In humans, epidural administration of neostigmine with coadministration of local anesthetics prolonged the time to first postoperative rescue analgesia, compared with that for lidocaine16 or bupivacaine alone.8,17 It is unclear whether the analgesic effect of epidurally administered neostigmine is dose related. In 2 studies16,18 in adults and children who underwent knee surgery or genitourinary tract surgery, no apparent dose-effect relation was found for neostigmine doses ranging from 2 to 4 μg/kg. Conversely, in another study,17 an analgesic effect in patients undergoing hysterectomy was observed at 10 μg/kg but not at 5 μg/kg. Because the dose of neostigmine for epidural administration has not been established for dogs, the neostigmine dose used in the present study (5 μg/kg) was determined on the basis of previous studies8,16 conducted on the use of this anticholinesterase agent in humans. In these studies,8,16 effective postoperative pain control after orthopedic surgery was achieved with doses ranging from 1 to 4 μg/kg.

The mechanism of action of intrathecally injected cholinomimetic drugs such as neostigmine has been attributed to an increase in spinal cord extracellular acetylcholine concentration resulting in increased muscarinic receptor activity.5 It has also been reported that the increase in the concentration of nitric oxide in the spinal cord may play a role in the analgesic effect of intrathecally administered neostigmine.19

In the present study, epidural administration of neostigmine alone failed to provide effective postoperative pain control in most (7/10) dogs following orthopedic surgery. More importantly, for 6 of 10 dogs, rescue analgesia was provided within 3 hours after surgery. These results are in contrast with results for the study by Marucio et al11 wherein only 1 of 10 dogs given neostigmine (10 μg/kg) epidurally received rescue analgesia within 24 hours after ovariohysterectomy. The lack of analgesic effectiveness of epidural administration of neostigmine in the present study may have resulted from the lower dose used in this study (5 μg/kg), compared with the dose used in the study by Marucio et al11 (10 μg/kg). Although doses as low as 1 μg/kg have been associated with analgesia in humans,16 it is possible that higher doses of neostigmine are needed in dogs. Another reason for the lack of analgesic effectiveness after epidural administration of neostigmine in the present study may have been related to the intensity of pain. Moderate to intense pain is expected after femoral head and neck excision or femoral or tibial osteosynthesis, whereas postoperative pain following ovariohysterectomy has been considered as mild to moderate.12 Therefore, epidural administration of neostigmine alone may be effective for postoperative pain control in dogs with mild to moderate but not severe pain.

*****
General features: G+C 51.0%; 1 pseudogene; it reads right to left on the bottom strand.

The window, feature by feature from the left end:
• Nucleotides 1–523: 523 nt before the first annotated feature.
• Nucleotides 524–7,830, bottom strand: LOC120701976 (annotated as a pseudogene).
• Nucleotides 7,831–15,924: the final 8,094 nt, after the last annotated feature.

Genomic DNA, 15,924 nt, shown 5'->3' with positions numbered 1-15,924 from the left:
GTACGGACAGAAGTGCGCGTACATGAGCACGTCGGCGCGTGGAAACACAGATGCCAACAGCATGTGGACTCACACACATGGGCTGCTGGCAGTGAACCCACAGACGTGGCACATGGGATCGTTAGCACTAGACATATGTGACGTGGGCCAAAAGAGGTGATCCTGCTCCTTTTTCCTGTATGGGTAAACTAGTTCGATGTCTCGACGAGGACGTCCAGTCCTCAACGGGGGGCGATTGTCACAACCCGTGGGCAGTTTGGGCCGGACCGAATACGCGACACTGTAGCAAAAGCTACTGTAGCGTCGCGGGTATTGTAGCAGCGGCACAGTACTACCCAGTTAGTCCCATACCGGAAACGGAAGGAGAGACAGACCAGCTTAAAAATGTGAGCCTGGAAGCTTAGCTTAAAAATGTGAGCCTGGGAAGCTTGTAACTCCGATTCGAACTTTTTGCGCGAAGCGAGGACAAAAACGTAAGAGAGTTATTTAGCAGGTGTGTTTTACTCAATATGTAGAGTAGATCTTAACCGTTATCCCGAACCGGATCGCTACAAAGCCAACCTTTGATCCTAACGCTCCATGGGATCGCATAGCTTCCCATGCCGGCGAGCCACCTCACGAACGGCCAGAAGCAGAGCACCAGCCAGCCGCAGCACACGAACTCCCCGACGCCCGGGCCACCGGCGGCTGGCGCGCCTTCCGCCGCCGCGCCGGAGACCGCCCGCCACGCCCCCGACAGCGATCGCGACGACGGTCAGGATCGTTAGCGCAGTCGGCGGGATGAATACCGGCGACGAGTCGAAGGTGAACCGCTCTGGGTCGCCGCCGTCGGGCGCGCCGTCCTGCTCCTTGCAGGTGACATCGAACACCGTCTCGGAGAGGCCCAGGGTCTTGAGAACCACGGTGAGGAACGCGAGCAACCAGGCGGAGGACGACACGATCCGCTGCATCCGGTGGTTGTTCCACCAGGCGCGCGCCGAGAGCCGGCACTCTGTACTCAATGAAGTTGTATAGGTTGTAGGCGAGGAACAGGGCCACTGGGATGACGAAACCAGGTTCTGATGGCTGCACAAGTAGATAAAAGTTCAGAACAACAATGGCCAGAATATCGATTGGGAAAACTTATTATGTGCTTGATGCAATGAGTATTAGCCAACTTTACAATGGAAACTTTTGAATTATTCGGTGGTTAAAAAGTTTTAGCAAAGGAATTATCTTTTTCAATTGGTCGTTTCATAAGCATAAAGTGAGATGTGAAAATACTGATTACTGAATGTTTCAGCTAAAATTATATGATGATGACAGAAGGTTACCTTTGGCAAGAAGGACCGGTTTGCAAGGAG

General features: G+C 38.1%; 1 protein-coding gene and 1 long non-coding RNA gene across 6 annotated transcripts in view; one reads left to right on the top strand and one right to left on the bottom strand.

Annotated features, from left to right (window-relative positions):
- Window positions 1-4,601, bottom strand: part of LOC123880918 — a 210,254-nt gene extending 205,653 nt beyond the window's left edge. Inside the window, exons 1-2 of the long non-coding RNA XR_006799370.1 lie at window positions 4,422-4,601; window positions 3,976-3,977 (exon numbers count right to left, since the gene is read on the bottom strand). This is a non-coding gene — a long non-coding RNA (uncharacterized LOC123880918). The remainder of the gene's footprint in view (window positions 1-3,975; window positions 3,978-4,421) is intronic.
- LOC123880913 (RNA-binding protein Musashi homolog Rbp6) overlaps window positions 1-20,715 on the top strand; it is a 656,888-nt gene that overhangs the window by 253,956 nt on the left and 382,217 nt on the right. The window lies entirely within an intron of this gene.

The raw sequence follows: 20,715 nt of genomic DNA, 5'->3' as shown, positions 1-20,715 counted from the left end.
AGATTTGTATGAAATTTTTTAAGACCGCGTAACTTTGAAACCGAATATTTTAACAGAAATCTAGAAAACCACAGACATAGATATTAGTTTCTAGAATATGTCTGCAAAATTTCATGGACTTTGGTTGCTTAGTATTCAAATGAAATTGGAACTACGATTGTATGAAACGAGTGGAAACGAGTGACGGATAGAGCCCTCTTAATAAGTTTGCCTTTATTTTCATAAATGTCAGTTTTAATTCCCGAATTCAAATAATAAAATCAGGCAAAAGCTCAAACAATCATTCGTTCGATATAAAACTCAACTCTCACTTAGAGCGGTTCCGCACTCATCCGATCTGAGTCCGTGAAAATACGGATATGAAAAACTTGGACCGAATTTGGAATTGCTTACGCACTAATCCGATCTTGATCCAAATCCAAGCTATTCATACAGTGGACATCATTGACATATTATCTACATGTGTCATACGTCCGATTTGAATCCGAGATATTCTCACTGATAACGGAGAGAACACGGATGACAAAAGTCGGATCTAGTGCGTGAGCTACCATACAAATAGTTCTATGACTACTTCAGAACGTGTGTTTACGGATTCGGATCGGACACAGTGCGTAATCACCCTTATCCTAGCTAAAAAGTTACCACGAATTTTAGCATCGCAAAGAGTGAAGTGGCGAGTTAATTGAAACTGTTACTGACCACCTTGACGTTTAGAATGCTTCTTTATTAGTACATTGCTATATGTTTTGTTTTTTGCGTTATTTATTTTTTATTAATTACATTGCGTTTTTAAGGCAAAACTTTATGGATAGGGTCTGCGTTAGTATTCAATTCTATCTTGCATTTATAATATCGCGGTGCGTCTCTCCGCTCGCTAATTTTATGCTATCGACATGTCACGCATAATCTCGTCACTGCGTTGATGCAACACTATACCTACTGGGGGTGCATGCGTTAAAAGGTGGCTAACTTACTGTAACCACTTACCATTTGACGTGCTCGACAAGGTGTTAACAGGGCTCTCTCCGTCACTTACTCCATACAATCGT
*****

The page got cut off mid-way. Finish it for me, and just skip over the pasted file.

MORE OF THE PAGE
It has been reported that the duration of analgesia following epidural administration of morphine is long, ranging from 12 to 24 hours in dogs.1 Rescue analgesia was not required within 24 hours after surgery in any of 10 dogs that received morphine (0.1 mg/kg) epidurally before elective ovariohysterectomy.11 However, in dogs that underwent orthopedic surgeries of a pelvic limb, the results of postoperative pain scores and rescue analgesia requirements within 24 hours did not differ between dogs that received epidural administration of morphine (0.2 mg/kg) or saline solution.4 In the present study, duration of analgesia after epidural administration of morphine ranged from 3 to 24 hours following orthopedic surgery in dogs. Therefore, postoperative pain should be evaluated closely and additional analgesics should be administered as necessary.

In humans undergoing orthopedic knee surgery, epidural administration of morphine and neostigmine, combined with bupivacaine, prolonged the time to first administration of a rescue analgesic (approx 11 hours), compared with that for bupivacaine alone (approx 4 hours).8 In the same study,8 morphine-bupivacaine and neostigmine-bupivacaine failed to significantly prolong the time to the first rescue analgesia event (approx 7 and 6 hours, respectively). In another study20 in humans who underwent abdominal surgery, patients who received epidural administration of neostigmine with bupivacaine prior to surgery had lower pain scores and required significantly less epidural administration of morphine for 48 hours after surgery, compared with patients who received only bupivacaine before surgery. Analysis of the results of these previous studies8,20 suggest an improvement in the analgesic efficacy for epidural administration of morphine when the opioid was combined with neostigmine. In the present study, VAS pain scores were lower in the morphine-neostigmine group than in the morphine group throughout the 24-hour observation period, and a significant difference between groups was observed at 2 and 4 hours. However, although fewer dogs required rescue analgesia in the morphine-neostigmine group than in the morphine group (2 vs 4 dogs), it cannot be stated from these data that there was a significant difference. One point to take into consideration is that in the studies by Kirdemir et al20 and Omais et al,8 neostigmine was administered epidurally prior to surgery, whereas in the present study, it was administered after surgery. In another study9 in humans, epidural infusion of neostigmine started before thoracotomy reduced postoperative pain scores and the need for postoperative analgesics, whereas epidural infusion of neostigmine initiated after surgery did not. Therefore, further studies are necessary to evaluate the analgesic efficacy of preemptive epidural coadministration of neostigmine with morphine in dogs.